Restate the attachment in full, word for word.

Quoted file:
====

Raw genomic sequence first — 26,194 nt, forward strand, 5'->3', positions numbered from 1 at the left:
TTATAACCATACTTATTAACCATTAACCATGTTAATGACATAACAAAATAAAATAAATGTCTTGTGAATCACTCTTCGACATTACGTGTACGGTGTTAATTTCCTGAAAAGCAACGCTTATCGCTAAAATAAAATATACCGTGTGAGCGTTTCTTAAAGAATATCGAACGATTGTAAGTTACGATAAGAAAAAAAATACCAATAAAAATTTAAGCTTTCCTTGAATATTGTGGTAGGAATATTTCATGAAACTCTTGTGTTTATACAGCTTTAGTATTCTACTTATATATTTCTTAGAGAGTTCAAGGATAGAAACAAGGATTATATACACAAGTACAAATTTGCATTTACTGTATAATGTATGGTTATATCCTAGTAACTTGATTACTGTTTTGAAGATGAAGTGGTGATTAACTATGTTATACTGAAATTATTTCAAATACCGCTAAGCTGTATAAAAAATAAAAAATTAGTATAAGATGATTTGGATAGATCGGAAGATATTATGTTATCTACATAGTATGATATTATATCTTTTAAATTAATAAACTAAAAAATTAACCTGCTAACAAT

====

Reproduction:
Raw genomic sequence first — 26,194 nt, forward strand, 5'->3', positions numbered from 1 at the left:
TTATAACCATACTTATTAACCATTAACCATGTTAATGACATAACAAAATAAAATAAATGTCTTGTGAATCACTCTTCGACATTACGTGTACGGTGTTAATTTCCTGAAAAGCAACGCTTATCGCTAAAATAAAATATACCGTGTGAGCGTTTCTTAAAGAATATCGAACGATTGTAAGTTACGATAAGAAAAAAAATACCAATAAAAATTTAAGCTTTCCTTGAATATTGTGGTAGGAATATTTCATGAAACTCTTGTGTTTATACAGCTTTAGTATTCTACTTATATATTTCTTAGAGAGTTCAAGGATAGAAACAAGGATTATATACACAAGTACAAATTTGCATTTACTGTATAATGTATGGTTATATCCTAGTAACTTGATTACTGTTTTGAAGATGAAGTGGTGATTAACTATGTTATACTGAAATTATTTCAAATACCGCTAAGCTGTATAAAAAATAAAAAATTAGTATAAGATGATTTGGATAGATCGGAAGATATTATGTTATCTACATAGTATGATATTATATCTTTTAAATTAATAAACTAAAAAATTAACCTGCTAACAAT